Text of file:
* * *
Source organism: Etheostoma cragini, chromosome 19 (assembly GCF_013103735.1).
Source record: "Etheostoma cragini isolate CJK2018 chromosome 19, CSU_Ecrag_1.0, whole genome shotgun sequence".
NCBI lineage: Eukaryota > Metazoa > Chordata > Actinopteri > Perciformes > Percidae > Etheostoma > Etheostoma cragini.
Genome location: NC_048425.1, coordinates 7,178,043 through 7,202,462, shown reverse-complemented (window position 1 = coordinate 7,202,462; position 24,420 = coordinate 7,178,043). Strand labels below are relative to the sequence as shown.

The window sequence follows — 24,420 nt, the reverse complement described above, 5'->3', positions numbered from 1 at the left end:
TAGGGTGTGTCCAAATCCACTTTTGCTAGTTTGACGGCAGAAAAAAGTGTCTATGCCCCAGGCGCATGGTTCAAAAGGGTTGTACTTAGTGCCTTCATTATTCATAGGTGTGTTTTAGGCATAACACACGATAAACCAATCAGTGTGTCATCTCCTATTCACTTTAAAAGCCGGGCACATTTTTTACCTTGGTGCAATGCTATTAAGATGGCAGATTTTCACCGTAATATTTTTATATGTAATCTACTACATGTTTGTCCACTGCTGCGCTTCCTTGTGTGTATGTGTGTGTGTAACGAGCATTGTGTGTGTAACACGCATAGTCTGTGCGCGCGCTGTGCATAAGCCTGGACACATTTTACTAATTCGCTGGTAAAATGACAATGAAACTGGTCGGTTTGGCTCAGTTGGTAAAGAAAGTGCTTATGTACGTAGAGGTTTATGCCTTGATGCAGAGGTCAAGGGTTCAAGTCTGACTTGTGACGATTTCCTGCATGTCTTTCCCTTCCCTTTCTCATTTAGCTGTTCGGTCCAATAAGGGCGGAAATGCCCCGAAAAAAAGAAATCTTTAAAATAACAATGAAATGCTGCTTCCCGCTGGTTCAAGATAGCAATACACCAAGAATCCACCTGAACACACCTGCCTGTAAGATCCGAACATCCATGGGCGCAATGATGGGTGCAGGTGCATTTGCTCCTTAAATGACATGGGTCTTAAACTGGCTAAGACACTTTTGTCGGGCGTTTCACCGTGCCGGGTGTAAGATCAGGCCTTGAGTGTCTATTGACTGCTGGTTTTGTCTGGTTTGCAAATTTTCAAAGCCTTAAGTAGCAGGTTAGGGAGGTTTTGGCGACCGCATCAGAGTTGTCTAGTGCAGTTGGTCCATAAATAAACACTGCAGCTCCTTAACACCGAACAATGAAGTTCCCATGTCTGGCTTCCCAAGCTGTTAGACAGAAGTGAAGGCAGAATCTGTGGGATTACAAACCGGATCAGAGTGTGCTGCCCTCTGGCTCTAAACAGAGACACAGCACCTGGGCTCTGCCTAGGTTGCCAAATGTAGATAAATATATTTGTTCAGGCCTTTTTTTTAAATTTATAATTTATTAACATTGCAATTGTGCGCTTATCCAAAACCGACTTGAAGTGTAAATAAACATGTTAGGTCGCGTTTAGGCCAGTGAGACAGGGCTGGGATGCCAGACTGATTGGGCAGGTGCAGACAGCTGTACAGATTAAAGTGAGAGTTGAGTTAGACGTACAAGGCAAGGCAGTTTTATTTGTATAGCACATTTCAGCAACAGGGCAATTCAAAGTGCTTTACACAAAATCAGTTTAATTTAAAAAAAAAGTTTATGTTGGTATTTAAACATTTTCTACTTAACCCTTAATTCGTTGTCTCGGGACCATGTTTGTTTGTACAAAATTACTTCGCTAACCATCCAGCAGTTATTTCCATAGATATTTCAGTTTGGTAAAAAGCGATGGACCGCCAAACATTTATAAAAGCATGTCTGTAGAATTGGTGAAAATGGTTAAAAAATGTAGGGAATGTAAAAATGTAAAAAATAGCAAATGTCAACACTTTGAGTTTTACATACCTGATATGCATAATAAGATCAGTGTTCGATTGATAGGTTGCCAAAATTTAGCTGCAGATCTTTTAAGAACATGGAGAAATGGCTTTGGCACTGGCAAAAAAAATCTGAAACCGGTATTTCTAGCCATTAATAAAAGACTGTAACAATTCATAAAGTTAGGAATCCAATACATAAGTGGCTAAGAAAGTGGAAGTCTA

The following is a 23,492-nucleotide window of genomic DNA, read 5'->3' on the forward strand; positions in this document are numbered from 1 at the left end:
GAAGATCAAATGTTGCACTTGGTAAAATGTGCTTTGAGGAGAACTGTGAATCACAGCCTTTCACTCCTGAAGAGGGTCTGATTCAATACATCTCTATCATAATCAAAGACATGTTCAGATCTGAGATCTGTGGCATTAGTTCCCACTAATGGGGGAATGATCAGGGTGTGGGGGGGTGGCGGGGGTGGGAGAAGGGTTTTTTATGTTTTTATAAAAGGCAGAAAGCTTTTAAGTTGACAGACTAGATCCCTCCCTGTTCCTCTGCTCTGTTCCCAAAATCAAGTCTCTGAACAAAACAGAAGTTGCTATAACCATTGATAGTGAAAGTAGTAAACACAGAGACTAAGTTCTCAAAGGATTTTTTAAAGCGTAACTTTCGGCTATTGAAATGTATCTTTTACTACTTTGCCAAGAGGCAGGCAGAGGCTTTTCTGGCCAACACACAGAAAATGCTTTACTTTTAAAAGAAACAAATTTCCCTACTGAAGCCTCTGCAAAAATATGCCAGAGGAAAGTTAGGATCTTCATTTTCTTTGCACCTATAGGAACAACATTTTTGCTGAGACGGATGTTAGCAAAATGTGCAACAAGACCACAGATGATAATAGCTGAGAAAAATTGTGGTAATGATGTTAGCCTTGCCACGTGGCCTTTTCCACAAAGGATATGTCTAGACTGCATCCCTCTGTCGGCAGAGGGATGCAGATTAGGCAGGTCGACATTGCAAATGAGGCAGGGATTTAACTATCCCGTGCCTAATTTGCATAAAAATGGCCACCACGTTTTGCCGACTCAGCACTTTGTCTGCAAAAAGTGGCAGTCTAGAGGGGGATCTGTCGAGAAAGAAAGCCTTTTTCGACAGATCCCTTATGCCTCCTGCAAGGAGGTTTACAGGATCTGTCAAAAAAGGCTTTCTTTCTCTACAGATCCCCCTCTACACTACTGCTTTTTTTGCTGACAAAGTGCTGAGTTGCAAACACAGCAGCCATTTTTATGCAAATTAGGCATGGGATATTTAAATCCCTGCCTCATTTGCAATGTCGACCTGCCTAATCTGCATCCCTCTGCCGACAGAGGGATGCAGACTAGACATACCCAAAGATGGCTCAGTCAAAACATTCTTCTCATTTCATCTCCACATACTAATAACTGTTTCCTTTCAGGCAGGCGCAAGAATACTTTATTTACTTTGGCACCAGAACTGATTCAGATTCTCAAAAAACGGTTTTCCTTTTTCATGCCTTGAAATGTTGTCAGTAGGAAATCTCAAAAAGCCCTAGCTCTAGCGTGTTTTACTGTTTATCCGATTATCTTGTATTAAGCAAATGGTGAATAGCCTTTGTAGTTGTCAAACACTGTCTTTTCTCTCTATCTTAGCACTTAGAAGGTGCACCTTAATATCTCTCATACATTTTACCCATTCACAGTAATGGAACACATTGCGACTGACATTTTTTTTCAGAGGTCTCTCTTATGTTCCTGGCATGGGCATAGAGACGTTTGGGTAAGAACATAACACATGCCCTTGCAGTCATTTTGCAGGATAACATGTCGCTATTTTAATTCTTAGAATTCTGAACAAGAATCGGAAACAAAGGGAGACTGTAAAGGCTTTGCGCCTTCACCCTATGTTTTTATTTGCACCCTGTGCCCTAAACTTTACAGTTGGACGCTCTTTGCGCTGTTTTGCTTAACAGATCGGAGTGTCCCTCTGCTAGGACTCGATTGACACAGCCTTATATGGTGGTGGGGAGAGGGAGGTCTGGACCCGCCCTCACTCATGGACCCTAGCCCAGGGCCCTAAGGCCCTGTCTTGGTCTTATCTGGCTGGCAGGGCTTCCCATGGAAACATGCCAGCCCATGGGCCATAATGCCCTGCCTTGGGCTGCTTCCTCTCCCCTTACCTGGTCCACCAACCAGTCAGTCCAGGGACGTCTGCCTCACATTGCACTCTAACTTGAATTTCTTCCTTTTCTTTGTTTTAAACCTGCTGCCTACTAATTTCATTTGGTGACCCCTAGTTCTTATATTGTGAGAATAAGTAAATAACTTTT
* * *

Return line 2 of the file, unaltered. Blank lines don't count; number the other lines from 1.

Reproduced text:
Source record: "Etheostoma cragini isolate CJK2018 chromosome 19, CSU_Ecrag_1.0, whole genome shotgun sequence".